I have been dabbling in product photography ( Packshots ) for a little while now. I have a friend who is a product photographer and when I showed him some shots I did he had a couple of good things to say and LOTS of bad.
I came to one conclusion, product photographers are in a whole different league with a couple of other groups of photographers competing for who has the most discerning (or picky) eye. Not saying this as a bad thing, it is just that they notice every single detail. They are right up there (in no particular order) with food photographers and architectural / technical photographers. Just a crazy eye for detail.
One thing he pointed out to me were my reflections. While I was using lighting on the edge of my products to get a nice rim light he was pointing out how hard the reflection was and that I should use something in between the light (a scrim) to soften it out. I did some digging and found that scrims are expensive, with that I decided to build my own. You can follow my process below.
To get started let's talk about what a scrim that I am building is for. When I am lighting a product from the side (let's say a bottle), the light is coming out of my light modifier (in this case a 12" wide strip box) and landing on the product. While it is softer than a bare strobe it bounces of the product with a decently hard reflection. I want to soften that up by putting a scrim with some type of translucent material for the light to pass through (diffusion) before it hits the product. This should produce a softer reflection with a more pleasant gradient.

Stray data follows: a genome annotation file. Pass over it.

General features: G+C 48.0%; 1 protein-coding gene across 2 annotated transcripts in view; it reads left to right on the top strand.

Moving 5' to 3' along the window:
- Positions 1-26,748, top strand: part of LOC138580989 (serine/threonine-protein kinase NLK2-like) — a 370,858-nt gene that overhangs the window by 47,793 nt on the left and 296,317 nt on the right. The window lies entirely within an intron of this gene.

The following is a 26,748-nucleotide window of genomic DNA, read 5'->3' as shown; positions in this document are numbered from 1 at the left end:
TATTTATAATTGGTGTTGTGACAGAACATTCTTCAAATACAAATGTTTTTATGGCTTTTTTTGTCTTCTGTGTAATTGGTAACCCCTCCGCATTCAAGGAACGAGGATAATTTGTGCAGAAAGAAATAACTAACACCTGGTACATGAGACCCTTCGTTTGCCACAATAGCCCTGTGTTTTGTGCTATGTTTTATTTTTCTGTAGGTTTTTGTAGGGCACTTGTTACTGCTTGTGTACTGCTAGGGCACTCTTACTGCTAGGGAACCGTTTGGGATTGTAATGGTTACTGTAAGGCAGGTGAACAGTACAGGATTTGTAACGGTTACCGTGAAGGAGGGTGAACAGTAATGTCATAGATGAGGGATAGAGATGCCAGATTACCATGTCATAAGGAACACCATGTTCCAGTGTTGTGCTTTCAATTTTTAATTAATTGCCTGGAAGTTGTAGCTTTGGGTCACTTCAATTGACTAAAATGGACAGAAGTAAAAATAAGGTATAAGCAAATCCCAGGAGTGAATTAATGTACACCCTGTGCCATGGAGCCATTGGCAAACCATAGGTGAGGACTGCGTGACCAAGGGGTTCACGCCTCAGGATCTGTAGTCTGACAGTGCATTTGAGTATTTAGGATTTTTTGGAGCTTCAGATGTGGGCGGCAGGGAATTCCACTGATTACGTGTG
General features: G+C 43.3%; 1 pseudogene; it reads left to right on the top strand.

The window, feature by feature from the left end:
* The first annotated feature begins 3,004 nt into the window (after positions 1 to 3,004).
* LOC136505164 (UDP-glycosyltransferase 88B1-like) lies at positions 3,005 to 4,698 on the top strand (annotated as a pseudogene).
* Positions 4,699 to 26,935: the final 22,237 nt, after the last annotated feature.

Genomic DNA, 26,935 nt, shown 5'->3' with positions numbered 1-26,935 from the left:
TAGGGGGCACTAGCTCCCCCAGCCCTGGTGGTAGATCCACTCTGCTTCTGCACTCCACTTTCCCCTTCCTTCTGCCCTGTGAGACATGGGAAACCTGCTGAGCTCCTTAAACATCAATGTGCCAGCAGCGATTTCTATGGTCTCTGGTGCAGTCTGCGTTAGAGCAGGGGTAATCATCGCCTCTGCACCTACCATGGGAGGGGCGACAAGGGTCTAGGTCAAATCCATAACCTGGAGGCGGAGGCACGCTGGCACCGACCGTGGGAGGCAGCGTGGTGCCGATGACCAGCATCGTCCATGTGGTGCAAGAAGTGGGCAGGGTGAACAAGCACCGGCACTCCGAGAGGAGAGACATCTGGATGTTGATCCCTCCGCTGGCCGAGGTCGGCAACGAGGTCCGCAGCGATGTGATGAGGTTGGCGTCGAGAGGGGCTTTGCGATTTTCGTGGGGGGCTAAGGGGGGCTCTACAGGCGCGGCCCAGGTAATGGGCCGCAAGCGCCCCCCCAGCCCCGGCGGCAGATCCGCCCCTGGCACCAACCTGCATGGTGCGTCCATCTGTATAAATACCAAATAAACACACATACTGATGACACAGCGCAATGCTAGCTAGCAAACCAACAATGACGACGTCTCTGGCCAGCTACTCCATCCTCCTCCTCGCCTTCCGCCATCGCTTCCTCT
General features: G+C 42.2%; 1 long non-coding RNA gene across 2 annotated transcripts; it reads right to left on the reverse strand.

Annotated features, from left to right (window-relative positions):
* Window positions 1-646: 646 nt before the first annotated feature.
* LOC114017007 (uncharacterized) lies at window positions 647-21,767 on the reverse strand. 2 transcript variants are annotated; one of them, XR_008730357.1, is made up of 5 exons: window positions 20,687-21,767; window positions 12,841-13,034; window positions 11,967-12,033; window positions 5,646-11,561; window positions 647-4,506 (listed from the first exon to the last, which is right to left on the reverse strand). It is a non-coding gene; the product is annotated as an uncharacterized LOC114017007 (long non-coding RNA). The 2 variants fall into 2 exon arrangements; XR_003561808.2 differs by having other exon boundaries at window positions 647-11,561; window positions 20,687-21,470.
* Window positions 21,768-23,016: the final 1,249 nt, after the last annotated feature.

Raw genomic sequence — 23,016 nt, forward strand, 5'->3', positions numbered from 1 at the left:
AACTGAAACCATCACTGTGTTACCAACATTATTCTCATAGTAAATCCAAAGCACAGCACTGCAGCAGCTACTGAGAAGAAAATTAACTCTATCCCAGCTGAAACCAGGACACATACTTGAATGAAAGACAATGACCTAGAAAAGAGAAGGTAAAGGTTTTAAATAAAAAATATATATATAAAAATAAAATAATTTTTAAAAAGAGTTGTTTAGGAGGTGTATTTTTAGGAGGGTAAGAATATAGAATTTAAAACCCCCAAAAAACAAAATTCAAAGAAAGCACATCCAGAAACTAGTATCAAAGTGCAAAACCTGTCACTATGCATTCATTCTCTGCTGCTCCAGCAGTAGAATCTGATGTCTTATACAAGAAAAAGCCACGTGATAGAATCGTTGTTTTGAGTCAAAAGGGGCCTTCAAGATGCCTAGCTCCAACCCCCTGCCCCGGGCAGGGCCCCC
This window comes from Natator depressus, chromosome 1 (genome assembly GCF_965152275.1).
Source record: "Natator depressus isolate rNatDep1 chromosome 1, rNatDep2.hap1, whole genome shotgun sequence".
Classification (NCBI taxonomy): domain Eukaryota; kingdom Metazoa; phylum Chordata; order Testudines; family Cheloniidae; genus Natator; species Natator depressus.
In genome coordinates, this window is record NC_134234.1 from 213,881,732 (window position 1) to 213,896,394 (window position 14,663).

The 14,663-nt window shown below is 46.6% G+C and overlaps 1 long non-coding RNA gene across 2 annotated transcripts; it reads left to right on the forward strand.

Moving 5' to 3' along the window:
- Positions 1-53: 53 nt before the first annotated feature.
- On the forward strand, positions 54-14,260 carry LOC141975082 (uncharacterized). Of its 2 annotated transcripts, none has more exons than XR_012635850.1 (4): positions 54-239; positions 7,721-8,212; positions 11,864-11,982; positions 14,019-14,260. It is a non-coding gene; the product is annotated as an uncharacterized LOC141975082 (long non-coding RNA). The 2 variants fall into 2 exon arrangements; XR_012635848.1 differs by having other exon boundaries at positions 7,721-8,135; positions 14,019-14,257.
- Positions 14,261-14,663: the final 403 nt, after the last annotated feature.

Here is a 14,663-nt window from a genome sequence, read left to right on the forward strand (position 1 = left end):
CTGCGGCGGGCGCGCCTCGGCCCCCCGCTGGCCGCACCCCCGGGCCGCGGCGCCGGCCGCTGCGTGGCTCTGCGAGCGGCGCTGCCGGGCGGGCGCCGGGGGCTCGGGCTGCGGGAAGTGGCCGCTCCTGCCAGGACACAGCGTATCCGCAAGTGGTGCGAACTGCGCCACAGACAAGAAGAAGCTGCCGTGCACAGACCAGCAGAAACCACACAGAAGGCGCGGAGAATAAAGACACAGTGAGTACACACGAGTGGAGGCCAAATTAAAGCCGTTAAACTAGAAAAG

As I said, scrims are expensive, mine are not. Materials were a total of less than $30 and I have material to build more. My material list is below:
1) QTY of 4 - 8' 1x2's $.79 ea
2) QTY of 8 - Angle brackets - $.59 ea
3) QTY of 1 - Roll of 24"x20 yard wide tracing paper - $7.30 (beinfang paper, available at Blick)
4) QTY of 1 - Roll of Gaffers tape $7
5) QTY of 1 - box of small screws $3.50
All in about $26 bux or so for 2, 2'x6' scrims.
Let's get started!
First thing I did was clamp the 4 1x2's together and made 1 cut a little smaller than my paper roll width. This left me with 4 long boards (sides) and 4 short boards (ends) about 2'6 foot)
You don't have to clamp them together but I did to be as accurate as possible and cut down on construction time by cutting everything at once.
Next step was just as quick, I screwed the 8 angle brackets on (4 on each) and attached each of the sides and ends together to finish a complete frame. This step took about 10 minutes total and once finished my frames were ready to attach the tracing paper.
Frames are complete and ready to attach the tracing paper. This is easily the most difficult (not particularly difficult still though) part of the whole process. I started by using a piece of gaffers tape, taping the top edge of the paper, rolling down and cutting with a razor at the end.
Next I started by aligning the top side of one frame, taping, then taping another section about a foot down by pulling tightly on the tracing paper and taping. I would then switch sides, pull the paper tight to minimize wrinkles and make it as flat and taught as possible. Then continuing this process until I was finished.
For my scrims I put the tracing paper / diffusion paper on both sides. I want to really have a soft light coming through and this will help.
After getting the paper / diffusion attached I doubled around and sealed all the edges all the way around with gaffers tape. To me this looked a lot more finished than just a number of pieces of tape randomly throughout the frame. You can see the completed scrim and how it turned out. Really great for a total of about 1 hour of work, under $30 and something that will hopefully enhance my product photography.
Next entry I will show the before and after highlighting the results from these DIY Photography Scrims.